My sophomore soccer season was a tough one. Over the course of the school year, we had three different teammates lose their father to cancer, the last, one of my best friends and best man in my wedding. By the end of the year, it was clear that I had never felt death so close around me. But as I look back upon that year-long journey with my fellow teammates, I realize that I haven’t ever felt a connection collectively with others and God that was quite as strong. On this team, it wasn’t uncommon to see random prayer that ended in team hugs, surrounding the persons who were struggling. The vulnerability of crying together embraced and empowered us to keep standing in these trials. As teammates, we attempted to be like Christ. We did our best to enter into the suffering of our brother and bring life. I received three invitations into death that yea—funerals, as they’re normally called. That’s more than the rest of my life combined. I very often didn’t know what to say or how to respond. It was a very tough season of life. But that was a team filled with Christ-like life. We didn’t shy away at the suffering of our brothers, or leave when we had no words. You see, the gospel enters into the presence of death and gives life and hope. That is what we attempted to do as teammates, and it is what we should attempt to do as Christians—to bring life in a world that is hurting.
In our Ezekiel text we see God entering into death and creating life in the valley of the dry bones. He works through Ezekiel the prophet to restore life to the lifeless bones that lay in the valley. Throughout our texts, as well as the events which lie immediately ahead in our Christian calendar, we know that God enters into death and creates life miraculously. It is the whole story of the cross: Jesus lives, dies, conquers death, and in turn, gives life and healing. This is where Jesus gives us the ultimate invitation. Jesus invites us daily to come and see. Come and see what true life is like.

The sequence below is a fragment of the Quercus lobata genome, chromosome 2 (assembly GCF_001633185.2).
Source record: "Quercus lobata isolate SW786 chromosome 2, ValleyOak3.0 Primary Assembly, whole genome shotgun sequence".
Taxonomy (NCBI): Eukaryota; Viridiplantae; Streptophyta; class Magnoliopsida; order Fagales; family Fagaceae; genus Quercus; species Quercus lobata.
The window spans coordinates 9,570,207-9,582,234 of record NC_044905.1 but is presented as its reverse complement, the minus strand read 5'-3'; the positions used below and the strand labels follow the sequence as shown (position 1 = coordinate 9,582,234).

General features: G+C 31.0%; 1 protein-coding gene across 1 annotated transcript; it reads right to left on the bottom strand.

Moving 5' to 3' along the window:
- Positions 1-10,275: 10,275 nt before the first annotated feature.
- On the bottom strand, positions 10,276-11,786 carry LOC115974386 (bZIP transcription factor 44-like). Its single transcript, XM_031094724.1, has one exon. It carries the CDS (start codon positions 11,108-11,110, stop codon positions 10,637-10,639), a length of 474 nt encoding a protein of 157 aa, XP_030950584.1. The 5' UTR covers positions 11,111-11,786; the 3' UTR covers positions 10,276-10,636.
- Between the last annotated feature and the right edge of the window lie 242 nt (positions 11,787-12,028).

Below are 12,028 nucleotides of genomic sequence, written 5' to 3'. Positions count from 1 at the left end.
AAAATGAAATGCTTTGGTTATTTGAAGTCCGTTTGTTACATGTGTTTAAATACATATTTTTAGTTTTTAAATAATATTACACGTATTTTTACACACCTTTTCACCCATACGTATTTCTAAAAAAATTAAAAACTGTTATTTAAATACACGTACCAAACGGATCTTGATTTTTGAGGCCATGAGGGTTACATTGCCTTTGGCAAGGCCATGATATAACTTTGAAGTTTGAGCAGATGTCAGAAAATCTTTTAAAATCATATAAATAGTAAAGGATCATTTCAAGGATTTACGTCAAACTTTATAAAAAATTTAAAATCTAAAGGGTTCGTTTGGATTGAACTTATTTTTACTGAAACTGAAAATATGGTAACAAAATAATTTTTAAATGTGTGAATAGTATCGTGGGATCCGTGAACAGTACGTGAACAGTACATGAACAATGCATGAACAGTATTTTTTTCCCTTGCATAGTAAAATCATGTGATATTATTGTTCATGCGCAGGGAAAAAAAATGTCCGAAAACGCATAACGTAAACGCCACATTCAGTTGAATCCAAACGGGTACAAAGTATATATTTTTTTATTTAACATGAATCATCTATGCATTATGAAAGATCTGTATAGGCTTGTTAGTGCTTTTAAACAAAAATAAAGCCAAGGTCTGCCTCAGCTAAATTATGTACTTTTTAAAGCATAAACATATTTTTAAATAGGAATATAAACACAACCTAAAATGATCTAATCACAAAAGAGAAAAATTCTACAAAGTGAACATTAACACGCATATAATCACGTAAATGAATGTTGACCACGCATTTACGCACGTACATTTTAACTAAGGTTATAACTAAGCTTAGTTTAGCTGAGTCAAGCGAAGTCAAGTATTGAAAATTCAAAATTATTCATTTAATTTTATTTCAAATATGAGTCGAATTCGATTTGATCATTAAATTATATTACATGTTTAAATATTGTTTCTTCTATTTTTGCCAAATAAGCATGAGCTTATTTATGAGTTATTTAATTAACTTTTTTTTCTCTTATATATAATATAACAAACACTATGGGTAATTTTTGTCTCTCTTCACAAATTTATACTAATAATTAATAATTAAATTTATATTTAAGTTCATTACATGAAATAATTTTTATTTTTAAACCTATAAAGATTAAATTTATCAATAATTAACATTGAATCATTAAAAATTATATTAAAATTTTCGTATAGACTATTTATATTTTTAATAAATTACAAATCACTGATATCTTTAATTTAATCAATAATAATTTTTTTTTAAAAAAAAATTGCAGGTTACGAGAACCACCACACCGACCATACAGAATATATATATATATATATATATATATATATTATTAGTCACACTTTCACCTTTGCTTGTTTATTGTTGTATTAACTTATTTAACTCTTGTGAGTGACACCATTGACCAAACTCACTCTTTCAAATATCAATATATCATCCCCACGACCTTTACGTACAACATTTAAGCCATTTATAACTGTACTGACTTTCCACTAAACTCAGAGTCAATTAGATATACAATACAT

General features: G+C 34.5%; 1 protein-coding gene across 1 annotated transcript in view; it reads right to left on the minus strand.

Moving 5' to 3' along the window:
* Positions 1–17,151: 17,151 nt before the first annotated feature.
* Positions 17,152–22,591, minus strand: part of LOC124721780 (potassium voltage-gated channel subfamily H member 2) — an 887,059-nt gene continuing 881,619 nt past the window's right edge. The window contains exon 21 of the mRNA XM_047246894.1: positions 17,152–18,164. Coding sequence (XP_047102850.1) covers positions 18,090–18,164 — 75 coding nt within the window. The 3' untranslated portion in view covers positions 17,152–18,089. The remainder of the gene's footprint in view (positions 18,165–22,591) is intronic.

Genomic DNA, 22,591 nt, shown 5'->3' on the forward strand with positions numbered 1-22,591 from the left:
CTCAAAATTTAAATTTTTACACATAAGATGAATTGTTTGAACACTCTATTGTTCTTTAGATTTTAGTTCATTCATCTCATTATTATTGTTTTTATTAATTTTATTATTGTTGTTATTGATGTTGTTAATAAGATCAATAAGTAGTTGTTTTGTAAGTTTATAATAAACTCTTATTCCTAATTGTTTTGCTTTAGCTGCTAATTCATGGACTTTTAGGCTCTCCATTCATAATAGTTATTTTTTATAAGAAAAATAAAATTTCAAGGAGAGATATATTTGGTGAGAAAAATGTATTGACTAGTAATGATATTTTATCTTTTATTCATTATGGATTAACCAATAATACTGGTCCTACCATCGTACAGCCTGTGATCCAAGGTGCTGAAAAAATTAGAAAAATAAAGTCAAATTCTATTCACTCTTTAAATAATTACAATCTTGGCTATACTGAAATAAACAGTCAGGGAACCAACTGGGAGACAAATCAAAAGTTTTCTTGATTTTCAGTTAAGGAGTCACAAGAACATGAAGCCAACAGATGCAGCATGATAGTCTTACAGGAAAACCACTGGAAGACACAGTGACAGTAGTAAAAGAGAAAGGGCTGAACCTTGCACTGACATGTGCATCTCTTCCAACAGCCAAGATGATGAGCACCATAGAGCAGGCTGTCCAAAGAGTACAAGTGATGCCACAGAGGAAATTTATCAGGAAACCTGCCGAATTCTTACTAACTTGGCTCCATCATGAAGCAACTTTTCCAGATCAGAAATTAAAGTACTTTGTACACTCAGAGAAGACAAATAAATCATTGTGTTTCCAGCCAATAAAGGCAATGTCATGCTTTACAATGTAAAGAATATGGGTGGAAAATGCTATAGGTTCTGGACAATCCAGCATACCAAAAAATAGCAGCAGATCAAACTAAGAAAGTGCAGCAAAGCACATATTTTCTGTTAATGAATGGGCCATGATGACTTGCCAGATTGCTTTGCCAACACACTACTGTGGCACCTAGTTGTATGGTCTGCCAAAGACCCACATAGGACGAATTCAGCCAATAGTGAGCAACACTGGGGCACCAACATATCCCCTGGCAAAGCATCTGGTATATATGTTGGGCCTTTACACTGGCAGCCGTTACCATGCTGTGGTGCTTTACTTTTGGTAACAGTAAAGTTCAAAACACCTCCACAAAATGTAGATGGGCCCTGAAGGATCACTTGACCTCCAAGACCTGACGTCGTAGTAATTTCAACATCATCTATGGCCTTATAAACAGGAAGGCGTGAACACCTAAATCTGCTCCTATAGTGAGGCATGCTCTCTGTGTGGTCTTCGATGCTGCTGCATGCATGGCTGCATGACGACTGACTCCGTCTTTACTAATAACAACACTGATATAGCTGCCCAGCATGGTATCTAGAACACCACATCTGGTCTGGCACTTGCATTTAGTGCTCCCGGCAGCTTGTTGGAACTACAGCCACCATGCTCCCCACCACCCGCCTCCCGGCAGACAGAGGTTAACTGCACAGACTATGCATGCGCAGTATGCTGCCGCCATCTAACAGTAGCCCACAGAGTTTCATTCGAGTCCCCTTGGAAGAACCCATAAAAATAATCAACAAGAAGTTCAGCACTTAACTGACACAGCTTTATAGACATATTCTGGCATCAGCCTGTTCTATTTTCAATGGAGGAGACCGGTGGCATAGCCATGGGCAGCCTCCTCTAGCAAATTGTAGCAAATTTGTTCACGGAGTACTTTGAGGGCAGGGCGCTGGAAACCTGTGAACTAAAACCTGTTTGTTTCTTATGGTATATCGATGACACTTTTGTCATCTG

We get to see and experience glimpses of this true life when we enter into the suffering of this world. We get the opportunity to enter into suffering and death as Christ did, and bring life where we are invited. My wife Kirsten, as well as my professors, tell me that if I think I am on to something, I need to find someone much smarter and with more experience who has said it better. I can think of no one whose life has openly shown understanding of this invitation into death better than German theologian, pastor, and martyr, Dietrich Bonhoeffer. For any who may not know, Bonhoeffer was a German Christian who openly criticized Adolf Hitler and the Nazi regime. Bonhoeffer’s beliefs and convictions led him straight into Hitler’s sights and ended at the gallows, where he was hung on April 9, 1945. In Bonhoeffer’s book, The Cost of Discipleship, he states, “When Christ calls a man, he bids him come and die.” To come and see is to come and die—to die to ourselves, our security, our pride, or our possessions.
When others invite us in, saying, “Come and see” my hurt, “Come and see” my suffering, we have the privilege of bringing Christ’s life. When my brothers who had lost their fathers invited us to their funerals, we saw, and brought, Christ’s life. As we witnessed and experienced pain and suffering in loss, our bonds with our brothers brought some small sense of healing—not the healing that makes everyone forget about their pain and loss, but rather the healing that provides a glimmer of hope. This hope can’t really be fully understood outside of a community that has experienced pain and suffering together. With my teammates that year, we experienced true life. It wasn’t the easy life, the kind we all hope for, but it was one that was Christ-like and rich in love and healing in the face of pain and adversity.
And when we find ourselves without an invitation, maybe that’s when we should look inside ourselves and invite others in—saying , “Come and see” my hurt. Come and see my Jesus. Come and see.